In addition, Gary testified that defendant began using drugs, including LSD, heroin, and amphetamines, at the age of 11 or 12. When Gary saw defendant a few days after defendant had been released from the penitentiary in May of 1972, defendant had barbiturates in his possession and appeared to have taken some. Defendant was mumbling and laughing to himself, and did not appear to know what he was doing.

Defendant also called as an expert medical witness, Dr. Marvin Ziporyn, a psychiatrist. Ziporyn testified that he examined defendant on July 1, 1973, at the Cook County Jail. (Defendant had filed a motion for this examination and the motion had been allowed.) An evaluation of defendant's mental status was made by observing his physical mannerisms, tone of voice, gestures, and by a question and answer discussion. Prior to the examination, the witness was informed of the crime charged and that defendant had had difficulties with his father. Some of defendant's penal records were also made available to the witness.

Ziporyn made the general diagnosis that defendant was suffering from an organic brain syndrome associated with cerebral trauma. Defendant's condition was characterized as a post-traumatic personality disorder, defined as a change of personality which is a result of damage to the central nervous system. The witness further noted certain psychodynamic factors (defined as psychological factors in an individual which motivate that individual to behave in any of several different directions) which he found operative in defendant: (1) the presence of a severe castration anxiety; (2) the presence of a supreme degree of hostility and anger; (3) the presence of a pervasive depression; and (4) the presence of an addictive personality. The witness placed great importance on defendant's strong attachment to his deceased mother as the source of behavioral symptoms manifested after her death.

In response to a hypothetical question which described the background and behavior in evidence concerning defendant, Ziporyn testified that in his opinion the hypothetical man was suffering from a mental defect at the date of the killing. Although the hypothetical man had the capacity to appreciate the criminality of his conduct, the defect caused him to lack substantial capacity to conform his conduct to the requirements of the law.

On cross-examination, the witness related a conversation he had had on August 15, 1973, with the two Assistant State's Attorneys who tried the case below. In that conversation, Ziporyn told the prosecutors that defendant would have been able to conform his conduct to the requirements of the law in the absence of drug usage.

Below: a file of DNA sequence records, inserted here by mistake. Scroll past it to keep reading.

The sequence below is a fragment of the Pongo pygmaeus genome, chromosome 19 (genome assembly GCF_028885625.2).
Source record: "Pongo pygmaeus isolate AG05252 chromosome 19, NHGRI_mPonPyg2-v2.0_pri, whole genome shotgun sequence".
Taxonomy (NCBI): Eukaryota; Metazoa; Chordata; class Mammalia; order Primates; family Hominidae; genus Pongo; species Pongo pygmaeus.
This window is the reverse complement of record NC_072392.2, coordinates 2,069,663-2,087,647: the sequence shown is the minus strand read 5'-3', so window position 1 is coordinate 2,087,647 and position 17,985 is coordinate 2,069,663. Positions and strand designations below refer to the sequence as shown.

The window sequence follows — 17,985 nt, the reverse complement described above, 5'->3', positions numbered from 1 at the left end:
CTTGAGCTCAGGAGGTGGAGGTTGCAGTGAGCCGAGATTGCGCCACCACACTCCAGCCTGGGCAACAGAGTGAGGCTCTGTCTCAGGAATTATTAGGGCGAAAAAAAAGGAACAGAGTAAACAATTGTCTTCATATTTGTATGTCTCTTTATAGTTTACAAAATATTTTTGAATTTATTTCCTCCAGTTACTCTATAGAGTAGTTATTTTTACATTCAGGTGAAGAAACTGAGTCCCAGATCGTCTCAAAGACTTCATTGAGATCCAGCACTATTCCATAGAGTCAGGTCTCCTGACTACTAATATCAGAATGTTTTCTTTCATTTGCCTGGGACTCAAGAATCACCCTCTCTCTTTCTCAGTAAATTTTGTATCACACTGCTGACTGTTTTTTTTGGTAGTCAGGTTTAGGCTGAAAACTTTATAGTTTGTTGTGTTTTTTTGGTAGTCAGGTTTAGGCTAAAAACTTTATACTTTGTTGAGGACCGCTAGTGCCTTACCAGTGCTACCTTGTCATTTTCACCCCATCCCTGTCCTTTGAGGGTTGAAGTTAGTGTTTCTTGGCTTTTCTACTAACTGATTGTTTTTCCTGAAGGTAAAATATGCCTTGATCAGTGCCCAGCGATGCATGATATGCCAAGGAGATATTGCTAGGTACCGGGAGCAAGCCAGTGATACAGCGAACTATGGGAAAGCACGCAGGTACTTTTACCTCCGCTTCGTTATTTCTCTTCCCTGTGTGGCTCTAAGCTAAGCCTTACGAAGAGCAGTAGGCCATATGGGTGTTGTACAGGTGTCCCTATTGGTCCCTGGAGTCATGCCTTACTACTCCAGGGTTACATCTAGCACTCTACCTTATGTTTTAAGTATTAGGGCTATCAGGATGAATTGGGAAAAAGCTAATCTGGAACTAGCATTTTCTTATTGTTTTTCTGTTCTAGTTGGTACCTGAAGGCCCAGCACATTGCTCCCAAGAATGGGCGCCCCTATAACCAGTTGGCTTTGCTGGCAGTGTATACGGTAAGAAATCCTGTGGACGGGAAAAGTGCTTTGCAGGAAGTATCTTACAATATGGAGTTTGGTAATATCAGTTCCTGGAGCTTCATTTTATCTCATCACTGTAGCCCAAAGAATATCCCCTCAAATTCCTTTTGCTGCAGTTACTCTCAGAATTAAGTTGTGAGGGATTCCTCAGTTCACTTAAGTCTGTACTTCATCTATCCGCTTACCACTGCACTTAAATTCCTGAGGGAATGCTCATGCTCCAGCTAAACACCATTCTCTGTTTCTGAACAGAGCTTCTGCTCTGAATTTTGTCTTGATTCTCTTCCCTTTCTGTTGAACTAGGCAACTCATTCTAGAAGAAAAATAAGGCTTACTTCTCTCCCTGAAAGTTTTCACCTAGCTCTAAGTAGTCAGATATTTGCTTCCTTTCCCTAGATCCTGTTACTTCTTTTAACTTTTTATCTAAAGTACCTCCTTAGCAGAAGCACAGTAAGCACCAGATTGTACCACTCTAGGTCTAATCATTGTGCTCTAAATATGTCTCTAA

The witness further stated on cross-examination that he did not utilize any psychological tests, did not administer an electroencephalogram, did not have defendant examined by a neurologist, and did not administer any sodium pentothal to minimize falsity and malingering. On redirect examination, Ziporyn stated that there was no need for supportive testing or an electroencephalogram; the clinical material was so definitive that defendant was insane on May 17, 1972, that no substantiation was required.

In rebuttal, the State presented two lay witnesses and one expert medical witness to show that defendant had the capacity to conform his conduct at the time of the offense to the requirements of the law. The first witness was one Lawnie Suchy, a housewife from whom defendant stole a rifle and money on the day of the killing. Defendant entered her apartment at gunpoint about 1 p.m. The witness had previously suffered a broken nose and broken ribs, and was wearing a rib belt to protect her ribs. Defendant took her into the bedroom and began to disrobe her when he observed the rib belt. He asked her what it was and she informed him of its purpose. The witness asked him not to rape her. He replied that he would not rape or hurt her. They did not have intercourse. Before he left, she thanked him for not raping or hurting her. Defendant replied: "But I did hurt you, I hurt your pride and your self-respect and your pocketbook." Defendant then walked out of the apartment, approximately 45 minutes after he entered.

The next witness was Sergeant Howard Cherry, a prison guard at the Joliet Branch of the Illinois State Penitentiary. Cherry testified that defendant's work assignment at the penitentiary was as a clerk-typist in a minimum security area. He was also housed in a minimum security area. Defendant had no disciplinary problems while an inmate of that institution.

The State's final witness was Dr. Robert Reifman, Assistant Director of the Psychiatric Institute of the Circuit Court of Cook County. Reifman had examined defendant twice. On the first examination, on January 26, 1973, pursuant to a defense motion which had been allowed, Reifman was acting as a court-designated psychiatrist for the purpose of ascertaining defendant's fitness to stand trial. Defendant was given a routine screening examination, including a question and answer interview by the witness, and defendant's grandmother was interviewed by a social worker employed by the Institute. Reifman, at that time, concluded that defendant could understand the nature of the charges pending against him and was able to cooperate with his attorney.